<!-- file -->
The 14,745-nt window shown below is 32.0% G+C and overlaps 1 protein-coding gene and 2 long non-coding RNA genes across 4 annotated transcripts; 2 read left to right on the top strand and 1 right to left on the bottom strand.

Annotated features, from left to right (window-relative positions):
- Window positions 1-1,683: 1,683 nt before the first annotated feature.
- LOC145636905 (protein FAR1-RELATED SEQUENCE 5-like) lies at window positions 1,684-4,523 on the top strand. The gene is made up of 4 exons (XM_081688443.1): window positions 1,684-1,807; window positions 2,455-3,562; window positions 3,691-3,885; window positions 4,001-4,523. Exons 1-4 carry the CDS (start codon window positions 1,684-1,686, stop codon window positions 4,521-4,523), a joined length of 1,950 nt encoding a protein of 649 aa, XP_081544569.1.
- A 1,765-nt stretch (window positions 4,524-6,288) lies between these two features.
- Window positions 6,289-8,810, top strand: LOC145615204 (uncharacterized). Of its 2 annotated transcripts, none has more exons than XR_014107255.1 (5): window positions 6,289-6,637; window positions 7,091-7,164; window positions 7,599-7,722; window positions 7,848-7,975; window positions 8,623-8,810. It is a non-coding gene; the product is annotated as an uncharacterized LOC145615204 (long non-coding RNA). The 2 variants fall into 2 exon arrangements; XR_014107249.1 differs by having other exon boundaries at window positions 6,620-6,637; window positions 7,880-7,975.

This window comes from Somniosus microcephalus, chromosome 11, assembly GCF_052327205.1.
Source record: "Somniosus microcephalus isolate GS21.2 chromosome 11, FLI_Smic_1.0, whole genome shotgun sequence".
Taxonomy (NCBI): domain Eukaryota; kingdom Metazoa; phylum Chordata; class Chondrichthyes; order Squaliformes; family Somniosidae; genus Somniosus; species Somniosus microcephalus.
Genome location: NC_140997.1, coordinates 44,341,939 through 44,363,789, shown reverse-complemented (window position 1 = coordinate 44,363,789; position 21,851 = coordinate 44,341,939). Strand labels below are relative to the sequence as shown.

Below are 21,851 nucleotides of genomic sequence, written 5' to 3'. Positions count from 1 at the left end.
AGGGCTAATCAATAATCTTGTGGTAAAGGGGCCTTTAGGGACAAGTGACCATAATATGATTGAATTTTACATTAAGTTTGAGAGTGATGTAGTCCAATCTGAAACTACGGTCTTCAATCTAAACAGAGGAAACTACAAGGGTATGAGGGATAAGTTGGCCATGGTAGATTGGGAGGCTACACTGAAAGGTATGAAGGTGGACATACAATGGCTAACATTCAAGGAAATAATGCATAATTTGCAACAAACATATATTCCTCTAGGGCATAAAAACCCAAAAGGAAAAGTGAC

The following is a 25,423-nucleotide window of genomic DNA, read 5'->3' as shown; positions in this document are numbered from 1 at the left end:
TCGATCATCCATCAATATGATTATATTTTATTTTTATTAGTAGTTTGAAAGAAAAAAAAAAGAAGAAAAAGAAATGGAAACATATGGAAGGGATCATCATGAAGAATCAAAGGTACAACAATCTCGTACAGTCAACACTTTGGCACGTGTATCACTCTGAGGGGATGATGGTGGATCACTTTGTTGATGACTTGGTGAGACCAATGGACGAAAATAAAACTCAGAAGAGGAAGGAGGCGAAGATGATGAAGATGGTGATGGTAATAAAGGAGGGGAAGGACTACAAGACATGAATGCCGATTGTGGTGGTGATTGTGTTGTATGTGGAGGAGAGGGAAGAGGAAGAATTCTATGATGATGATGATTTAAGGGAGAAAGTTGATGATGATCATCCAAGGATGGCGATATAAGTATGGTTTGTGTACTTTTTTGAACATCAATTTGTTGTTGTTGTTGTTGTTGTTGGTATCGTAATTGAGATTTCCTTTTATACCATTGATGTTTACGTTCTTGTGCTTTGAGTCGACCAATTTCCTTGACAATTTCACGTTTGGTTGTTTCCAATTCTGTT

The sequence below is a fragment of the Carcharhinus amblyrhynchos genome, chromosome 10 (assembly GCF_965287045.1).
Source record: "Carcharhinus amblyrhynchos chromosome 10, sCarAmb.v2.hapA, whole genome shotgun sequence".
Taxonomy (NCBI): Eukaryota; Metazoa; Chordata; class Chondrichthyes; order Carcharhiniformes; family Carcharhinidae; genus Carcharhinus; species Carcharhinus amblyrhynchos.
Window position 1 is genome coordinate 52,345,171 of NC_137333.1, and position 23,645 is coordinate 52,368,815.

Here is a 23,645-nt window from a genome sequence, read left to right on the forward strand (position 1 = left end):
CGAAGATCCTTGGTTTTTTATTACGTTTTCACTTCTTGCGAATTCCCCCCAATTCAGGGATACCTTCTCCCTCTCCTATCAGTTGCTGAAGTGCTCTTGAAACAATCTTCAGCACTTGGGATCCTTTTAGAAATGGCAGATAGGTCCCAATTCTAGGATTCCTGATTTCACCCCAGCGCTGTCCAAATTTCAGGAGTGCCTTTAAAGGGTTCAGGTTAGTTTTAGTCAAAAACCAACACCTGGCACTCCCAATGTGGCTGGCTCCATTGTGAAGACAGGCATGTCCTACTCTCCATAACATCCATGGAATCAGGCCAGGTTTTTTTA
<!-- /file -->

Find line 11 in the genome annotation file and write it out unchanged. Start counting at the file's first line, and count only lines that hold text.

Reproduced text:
Below are 21,851 nucleotides of genomic sequence, written 5' to 3'. Positions count from 1 at the left end.